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Thread: Medical category 2 (a) feet

  1. #1
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    Default Medical category 2 (a) feet

    Hi
    I have my father's RAF record and on his joining date is the above. Can anyone tell me what this means? Would he have been excluded from flying because of it?
    Hope someone can help or point me in the right direction.

    Many thanks

  2. #2
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    My understanding is that only Grade I were considered for aircrew, but others would need to confirm this.

    In an attempt to help with your understanding of Grade II (a) feet, the following provides the official definition:

    "Those who, while suffering from disabilities disqualifying them from Grade I, do not suffer from progressive organic disease, have fair hearing and vision, are of moderate muscular development, and are able to undergo a considerable amount of physical exertion not involving severe strain.

    When a person is placed on this grade solely on account of either defects of visual acuity or deformities of the lower extremities, or both, the letter “(a)” followed by the words “vision” or “feet” in brackets is inserted after the grade"

    Regards

    Pete
    Main areas of research:

    - CA Butler and the loss of Lancaster ME334 (http://rafww2butler.wordpress.com/ )
    - Aircrew Training (Basic / Trade / Operational / Continuation / Conversion)
    - The History of No. 35 Squadron (1916 - 1982) (https://35squadron.wordpress.com/)

    [Always looking for copies of original documents / photographs etc relating to these subjects]

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    Default Feet

    Thanks PeteT
    I wonder why he went to no 32 OTU in Canada for 2 years, presumably to train for something else then, ground crew? I looked at No 32OTU records at The N A last Thursday and it seemed more like a holiday camp with all the activities that went on. No mention of his name though.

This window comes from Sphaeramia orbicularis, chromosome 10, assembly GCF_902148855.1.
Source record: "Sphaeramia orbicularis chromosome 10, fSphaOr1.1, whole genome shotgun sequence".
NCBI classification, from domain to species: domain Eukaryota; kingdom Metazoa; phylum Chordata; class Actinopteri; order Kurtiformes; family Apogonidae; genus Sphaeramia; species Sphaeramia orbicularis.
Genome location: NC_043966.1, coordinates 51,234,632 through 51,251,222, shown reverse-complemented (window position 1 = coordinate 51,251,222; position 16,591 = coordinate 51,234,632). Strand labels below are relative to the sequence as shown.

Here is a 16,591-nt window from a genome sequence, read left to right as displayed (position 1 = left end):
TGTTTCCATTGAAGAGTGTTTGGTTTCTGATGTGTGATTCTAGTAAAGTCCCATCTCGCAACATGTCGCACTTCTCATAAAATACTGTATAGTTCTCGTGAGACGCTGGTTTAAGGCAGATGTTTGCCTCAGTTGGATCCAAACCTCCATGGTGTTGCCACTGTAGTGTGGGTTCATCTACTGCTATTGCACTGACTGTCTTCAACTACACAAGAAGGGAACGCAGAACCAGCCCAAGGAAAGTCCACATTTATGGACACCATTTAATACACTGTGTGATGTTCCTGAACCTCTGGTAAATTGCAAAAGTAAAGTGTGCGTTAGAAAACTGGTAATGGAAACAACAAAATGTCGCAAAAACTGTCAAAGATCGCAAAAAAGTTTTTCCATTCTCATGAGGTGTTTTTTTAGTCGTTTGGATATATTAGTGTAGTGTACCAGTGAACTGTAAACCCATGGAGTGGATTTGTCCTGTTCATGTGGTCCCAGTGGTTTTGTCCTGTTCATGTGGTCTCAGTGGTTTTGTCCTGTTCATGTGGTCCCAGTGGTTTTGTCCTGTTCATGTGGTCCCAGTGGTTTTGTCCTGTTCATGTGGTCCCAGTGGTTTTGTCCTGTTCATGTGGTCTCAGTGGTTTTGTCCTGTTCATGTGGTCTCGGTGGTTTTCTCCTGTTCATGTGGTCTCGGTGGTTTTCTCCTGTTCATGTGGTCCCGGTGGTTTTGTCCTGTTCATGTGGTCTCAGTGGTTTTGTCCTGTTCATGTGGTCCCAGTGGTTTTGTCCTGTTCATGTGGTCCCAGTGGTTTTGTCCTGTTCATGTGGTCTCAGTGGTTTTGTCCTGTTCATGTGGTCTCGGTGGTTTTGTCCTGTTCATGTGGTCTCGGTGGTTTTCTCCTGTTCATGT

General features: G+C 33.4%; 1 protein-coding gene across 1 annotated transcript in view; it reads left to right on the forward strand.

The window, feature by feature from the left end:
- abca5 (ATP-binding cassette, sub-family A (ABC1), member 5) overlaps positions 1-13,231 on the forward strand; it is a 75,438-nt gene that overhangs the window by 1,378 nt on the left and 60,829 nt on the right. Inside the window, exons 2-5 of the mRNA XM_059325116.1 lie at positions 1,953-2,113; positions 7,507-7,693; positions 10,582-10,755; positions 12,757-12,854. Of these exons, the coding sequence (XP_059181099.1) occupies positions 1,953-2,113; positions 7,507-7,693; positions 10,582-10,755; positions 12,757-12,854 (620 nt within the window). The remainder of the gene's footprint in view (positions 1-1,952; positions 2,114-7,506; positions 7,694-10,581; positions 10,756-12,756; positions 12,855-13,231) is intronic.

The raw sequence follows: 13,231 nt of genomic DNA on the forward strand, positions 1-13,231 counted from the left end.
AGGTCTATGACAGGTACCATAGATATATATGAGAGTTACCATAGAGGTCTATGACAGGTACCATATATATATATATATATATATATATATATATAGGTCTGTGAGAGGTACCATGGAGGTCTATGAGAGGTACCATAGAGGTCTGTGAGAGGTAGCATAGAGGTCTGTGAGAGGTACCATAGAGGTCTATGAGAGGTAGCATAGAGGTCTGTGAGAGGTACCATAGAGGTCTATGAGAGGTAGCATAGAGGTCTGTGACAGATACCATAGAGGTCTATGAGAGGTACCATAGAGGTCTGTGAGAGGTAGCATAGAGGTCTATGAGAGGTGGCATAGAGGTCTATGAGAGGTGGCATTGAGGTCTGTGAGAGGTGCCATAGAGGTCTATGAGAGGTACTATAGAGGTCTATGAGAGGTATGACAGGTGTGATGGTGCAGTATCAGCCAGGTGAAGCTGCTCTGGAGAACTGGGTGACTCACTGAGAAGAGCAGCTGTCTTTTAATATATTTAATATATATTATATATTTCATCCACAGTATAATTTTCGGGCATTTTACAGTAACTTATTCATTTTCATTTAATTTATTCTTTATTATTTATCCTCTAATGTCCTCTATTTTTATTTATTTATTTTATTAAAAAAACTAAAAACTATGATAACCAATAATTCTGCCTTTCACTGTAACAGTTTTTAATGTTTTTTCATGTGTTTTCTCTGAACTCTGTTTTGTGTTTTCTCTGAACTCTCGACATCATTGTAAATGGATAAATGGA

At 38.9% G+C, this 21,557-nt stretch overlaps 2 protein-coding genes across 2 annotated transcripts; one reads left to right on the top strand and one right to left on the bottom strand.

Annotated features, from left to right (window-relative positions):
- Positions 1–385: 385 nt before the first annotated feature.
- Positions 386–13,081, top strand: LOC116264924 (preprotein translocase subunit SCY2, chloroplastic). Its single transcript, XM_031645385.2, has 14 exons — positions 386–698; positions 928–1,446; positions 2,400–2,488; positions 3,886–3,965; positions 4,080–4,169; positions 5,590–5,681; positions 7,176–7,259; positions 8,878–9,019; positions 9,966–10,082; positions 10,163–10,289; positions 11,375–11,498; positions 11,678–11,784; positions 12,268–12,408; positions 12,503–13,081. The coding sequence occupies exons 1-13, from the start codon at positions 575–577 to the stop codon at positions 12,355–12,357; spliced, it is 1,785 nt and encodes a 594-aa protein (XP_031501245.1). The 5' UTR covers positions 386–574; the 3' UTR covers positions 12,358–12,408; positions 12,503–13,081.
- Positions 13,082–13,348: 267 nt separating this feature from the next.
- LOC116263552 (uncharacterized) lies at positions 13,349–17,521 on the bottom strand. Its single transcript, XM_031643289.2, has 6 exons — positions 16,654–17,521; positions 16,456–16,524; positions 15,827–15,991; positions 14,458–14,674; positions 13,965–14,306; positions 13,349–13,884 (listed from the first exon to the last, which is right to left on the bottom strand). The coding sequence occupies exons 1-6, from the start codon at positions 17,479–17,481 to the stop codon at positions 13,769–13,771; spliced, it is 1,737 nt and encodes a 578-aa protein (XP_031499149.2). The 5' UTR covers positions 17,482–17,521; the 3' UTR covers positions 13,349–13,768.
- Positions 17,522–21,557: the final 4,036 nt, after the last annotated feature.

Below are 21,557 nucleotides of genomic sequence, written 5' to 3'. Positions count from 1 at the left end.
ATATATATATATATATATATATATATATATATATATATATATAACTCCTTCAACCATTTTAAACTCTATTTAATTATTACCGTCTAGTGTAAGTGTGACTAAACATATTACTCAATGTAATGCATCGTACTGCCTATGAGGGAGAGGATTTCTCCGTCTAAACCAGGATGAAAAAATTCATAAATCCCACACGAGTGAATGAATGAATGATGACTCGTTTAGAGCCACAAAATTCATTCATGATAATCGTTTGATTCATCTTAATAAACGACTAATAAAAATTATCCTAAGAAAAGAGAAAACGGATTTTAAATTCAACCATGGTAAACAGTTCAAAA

Thanks again

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    The Canadian School Daily Diaires often focused on the "social life" of the unit. What movies were shown, sports activities, what dinner was like, etc. For operation records you need to find the Operational Record Book, which will record flights, crew names, etc. There should also be monthly or weekly summaries of people posted in and out, head counts, and aircraft servicability. In the Canadian archives these are filed along with the Diary, I'm not sure how the UK records are kept.

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    I'm not trying to hijack this Thread, or cause Thread Drift - but when did the Medical Cats of A?, G?, Z?, come in? I was (in the early 50's) A4, G1, Z1. A was for Aircrew fitness (A4 said you could be Pax, or Supernumerary Crew - but I was never tested for Aircrew), G1 was Ground Fitness, and Z1 said you could serve in any climatic regime without it affecting your health to the extent that you (or your NoK!!!) might sue Air Min/MoD!!
    TIA
    Peter Davies
    Meteorology is a science; good meteorology is an art!
    We might not know - but we might know who does!

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